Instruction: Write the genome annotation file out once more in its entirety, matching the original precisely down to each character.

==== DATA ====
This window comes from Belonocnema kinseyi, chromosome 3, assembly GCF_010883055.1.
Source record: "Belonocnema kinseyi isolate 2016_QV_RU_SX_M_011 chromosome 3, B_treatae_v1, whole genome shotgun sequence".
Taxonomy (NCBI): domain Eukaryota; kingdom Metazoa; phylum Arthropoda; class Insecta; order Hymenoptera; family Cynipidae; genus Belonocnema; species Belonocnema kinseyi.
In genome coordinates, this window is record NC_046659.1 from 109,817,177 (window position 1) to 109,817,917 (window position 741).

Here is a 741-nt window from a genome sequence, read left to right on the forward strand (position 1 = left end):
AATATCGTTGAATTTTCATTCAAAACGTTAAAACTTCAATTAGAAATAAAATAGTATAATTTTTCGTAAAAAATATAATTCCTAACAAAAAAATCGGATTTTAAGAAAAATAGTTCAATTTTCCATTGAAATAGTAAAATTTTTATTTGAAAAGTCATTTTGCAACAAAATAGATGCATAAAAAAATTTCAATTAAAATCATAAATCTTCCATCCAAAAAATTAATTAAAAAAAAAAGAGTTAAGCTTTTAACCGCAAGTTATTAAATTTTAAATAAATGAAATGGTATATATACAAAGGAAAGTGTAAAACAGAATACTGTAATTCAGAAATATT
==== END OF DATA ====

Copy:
This window comes from Belonocnema kinseyi, chromosome 3, assembly GCF_010883055.1.
Source record: "Belonocnema kinseyi isolate 2016_QV_RU_SX_M_011 chromosome 3, B_treatae_v1, whole genome shotgun sequence".
Taxonomy (NCBI): domain Eukaryota; kingdom Metazoa; phylum Arthropoda; class Insecta; order Hymenoptera; family Cynipidae; genus Belonocnema; species Belonocnema kinseyi.
In genome coordinates, this window is record NC_046659.1 from 109,817,177 (window position 1) to 109,817,917 (window position 741).

Here is a 741-nt window from a genome sequence, read left to right on the forward strand (position 1 = left end):
AATATCGTTGAATTTTCATTCAAAACGTTAAAACTTCAATTAGAAATAAAATAGTATAATTTTTCGTAAAAAATATAATTCCTAACAAAAAAATCGGATTTTAAGAAAAATAGTTCAATTTTCCATTGAAATAGTAAAATTTTTATTTGAAAAGTCATTTTGCAACAAAATAGATGCATAAAAAAATTTCAATTAAAATCATAAATCTTCCATCCAAAAAATTAATTAAAAAAAAAAGAGTTAAGCTTTTAACCGCAAGTTATTAAATTTTAAATAAATGAAATGGTATATATACAAAGGAAAGTGTAAAACAGAATACTGTAATTCAGAAATATT